The new tyre has been developed for historic rallying, combining a classic design with cutting edge technology
Markku Alen driving a Fiat 131 Abarth, one of the classic partnerships of the 1970s, takes on Juha Kankkunen in the same Lancia Delta 4WD with which he dominated rallying in the 1980s. To provide the two champions from Finland with some friendly rivalry, reigning Italian Rally Champion Paolo Andreucci drives a Lancia Stratos for the occasion as well. These are the key players, together with an international group of journalists, in the road test of the P7 Corsa Classic, the new historic rally tyre developed by Pirelli. The test took place on the famous Colle San Bartolomeo stage close to Imperia.
The new product joins Pirelli’s competition tyre range and reinforces the Italian firm’s commitment to every discipline in motorsport. Historic rallying is taking off, with a huge fan base, and this calls for greater involvement from all the partners and friends of the sport.
The Pirelli P7 Corsa Classic was launched just before the 2011 Rally Legend San Marino event, and made its competition debut in March on the Rally de Espana Historico with a legendary name behind the wheel: two-time World Rally Champion Carlos Sainz. Driving a Porsche 911 for the first time, Sainz won the event.
The P7 Corsa Classic, created by Pirelli’s Research and Development division for all cars currently competing in historic rallies, is characterised by a classic design and innovative technology in the structure, compound and tread pattern. It is an unprecedented mix of tradition and cutting edge technology, which reinterprets Pirelli’s P7 and P7 Corsa rally tyres by recreating their classic look while adding modern levels of performance and safety.
The new P7 carries over the style of the original tyre from the end of the 1970s and is characterised by a dual road and competition tread pattern, made necessary by modern homologation requirements. The P7 Corsa Classic is capable of high performance on asphalt under all weather conditions, and is very driveable in order to help transmit the huge power of many classic rally cars. Optimal grip is ensured thanks to the bespoke compounds – the dry compound (called the D3), the compound for dry or mixed conditions (D5) and the wet compound (W5) – as well as through the special design of the tread pattern.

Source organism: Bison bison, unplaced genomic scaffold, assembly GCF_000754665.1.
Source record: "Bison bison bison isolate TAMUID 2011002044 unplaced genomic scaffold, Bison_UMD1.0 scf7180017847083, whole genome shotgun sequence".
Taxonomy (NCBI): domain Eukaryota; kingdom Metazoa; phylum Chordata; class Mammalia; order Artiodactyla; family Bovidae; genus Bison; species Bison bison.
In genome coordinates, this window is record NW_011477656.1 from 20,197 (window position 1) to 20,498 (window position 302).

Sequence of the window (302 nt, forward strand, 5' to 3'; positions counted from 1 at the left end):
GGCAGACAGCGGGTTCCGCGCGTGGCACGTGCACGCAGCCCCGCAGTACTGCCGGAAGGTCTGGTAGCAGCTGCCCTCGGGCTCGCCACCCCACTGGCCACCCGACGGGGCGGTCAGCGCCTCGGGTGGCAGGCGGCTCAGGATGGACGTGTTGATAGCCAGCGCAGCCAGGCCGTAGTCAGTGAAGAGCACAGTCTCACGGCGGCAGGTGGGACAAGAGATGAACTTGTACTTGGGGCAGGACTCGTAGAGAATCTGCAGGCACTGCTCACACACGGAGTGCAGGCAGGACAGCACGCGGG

The P7 Corsa Classic has a tread pattern that unites two distinct designs: a semi-slick dry pattern and a treaded wet pattern, in the asymmetric layout that is typical of Pirelli’s ultra high performance tyres. The external semi-slick pattern ensures the best possible lateral grip on dry surfaces, the central part of the tyre with a circumferential rib guarantees a precise response to high-speed direction changes, while the blocks on the internal part of the tyre help to evacuate water from the contact patch.
Furthermore, the P7 Corsa Classic uses compounds that are entirely free of highly aromatic oils and provides low ambient noise, in line with Pirelli’s commitment to the environment and sustainability, which conforms to all the latest European legislation. The P7 Corsa Classic is distinguished by an asymmetric tread pattern design and specific compounds to suit different road conditions. The new Pirelli tyre comes in a wide range of sizes to suit all the most prestigious rally cars from the 1970s and 80s. It is also available for 16-inch rims, as used originally by the Lancia Rally 037 and Delta S4.
P7 Corsa Classic has been designed to perfectly match the characteristics of the cars from the golden age of rallying. The cars used to test the new P7 today included the Lancia Stratos with which Sandro Munari won the world championship in 1974 and the Fiat 131 Abarth of Fulvio Bachelli, as well as the Lancia 037 and Lancia S4 of Fabrizio Tabaton, not to mention the Lancia Delta 4WD driven by Alen. Also trying out the new Pirelli tyre were some more recent cars: the Subaru Impreza WRC (the first of the new generation of WRC cars) and the Peugeot 207 S2000: currently driven by Andreucci on the Italian Championship. At the wheel was a wide selection of both past and present champions.